• Family Involvement

    Family involvement aids in the healing process of a child. Hospitals are unfamiliar settings with many strangers. Children are comforted by family support, which allows their emotions to enhance healing. Sometimes it may seem that children cry or act out more when parents are present. That's because children know they are safe, even if they display their inner fears, anger, confusion and anxiety. Children often keep these feelings to themselves when around strangers.

    • Ask to be with your child during procedures. Look at your child's face instead of the procedure. Help distract your child with a book, toy or family story.
    • Make sure your child is prepared for what is happening and has explanations in language he / she understands.
    • Ask to room in with your child when possible.
    • Communicate with staff about your child's unique needs and comfort measures. Staff are experts in the health care arena, but you are the expert about your child. Speak up and advocate for your child's individual needs.
    • Write down questions to help remember your concerns when communicating with staff. It can also be helpful to write down staff names and roles and the information they share with you.
    • If you have difficulty with any staff member, you are encouraged to speak with a charge person to help resolve the issue.
    • You can be more supportive to your children when you also take care of yourself.
    • You need to stay fueled with rest and food.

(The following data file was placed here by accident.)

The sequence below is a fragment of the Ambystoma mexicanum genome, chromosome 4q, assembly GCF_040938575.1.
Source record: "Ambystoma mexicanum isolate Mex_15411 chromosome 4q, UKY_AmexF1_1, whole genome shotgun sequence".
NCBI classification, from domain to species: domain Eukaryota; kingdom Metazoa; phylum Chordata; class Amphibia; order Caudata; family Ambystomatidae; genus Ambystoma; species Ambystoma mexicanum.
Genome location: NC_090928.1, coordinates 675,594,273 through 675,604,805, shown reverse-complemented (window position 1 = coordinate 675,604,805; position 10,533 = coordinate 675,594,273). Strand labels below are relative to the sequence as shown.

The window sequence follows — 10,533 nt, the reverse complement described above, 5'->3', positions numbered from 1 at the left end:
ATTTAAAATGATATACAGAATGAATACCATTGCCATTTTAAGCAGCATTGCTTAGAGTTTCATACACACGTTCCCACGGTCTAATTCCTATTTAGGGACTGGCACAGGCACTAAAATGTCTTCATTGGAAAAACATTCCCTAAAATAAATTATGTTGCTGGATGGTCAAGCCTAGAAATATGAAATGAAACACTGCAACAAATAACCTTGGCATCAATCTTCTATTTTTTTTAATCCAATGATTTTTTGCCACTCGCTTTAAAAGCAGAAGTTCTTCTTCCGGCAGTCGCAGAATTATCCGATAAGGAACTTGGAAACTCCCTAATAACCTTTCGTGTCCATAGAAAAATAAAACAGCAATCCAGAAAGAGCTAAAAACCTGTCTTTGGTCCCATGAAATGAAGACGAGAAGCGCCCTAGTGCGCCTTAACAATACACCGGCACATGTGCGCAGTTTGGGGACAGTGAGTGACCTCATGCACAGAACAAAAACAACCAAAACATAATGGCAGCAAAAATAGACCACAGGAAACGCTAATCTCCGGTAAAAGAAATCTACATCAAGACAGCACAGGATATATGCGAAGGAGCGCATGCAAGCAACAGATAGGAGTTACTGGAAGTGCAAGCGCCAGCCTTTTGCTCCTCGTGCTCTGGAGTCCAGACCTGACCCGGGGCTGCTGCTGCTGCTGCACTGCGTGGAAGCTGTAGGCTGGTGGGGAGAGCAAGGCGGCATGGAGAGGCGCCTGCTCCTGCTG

• Sometimes taking a break and trading off with other family members and friends can help you cope with this draining experience.
    • Having someone coordinate tasks such as child care, meals, pet care and others can significantly reduce the stress of such a hectic pace.
    • It may be helpful to provide the name and number of a friend or family member on your answering machine to be a designated contact person to share information about your child's hospitalization.
    • Bring familiar items like family photos, your child's own clothes, security items, drawings and letters from siblings, friends and classmates.
    • Promote normalcy through friends visiting, doing schoolwork and attending the Child Life Activity Center.
    • If children cannot leave the room, they can engage in reading, drawing or play activities at the bedside.
    • Utilizing your Child Life Specialist can help you and your family cope with your child's hospitalization.
  • Programs and Services

    Read more about the specialized programs and services available through Child Life.

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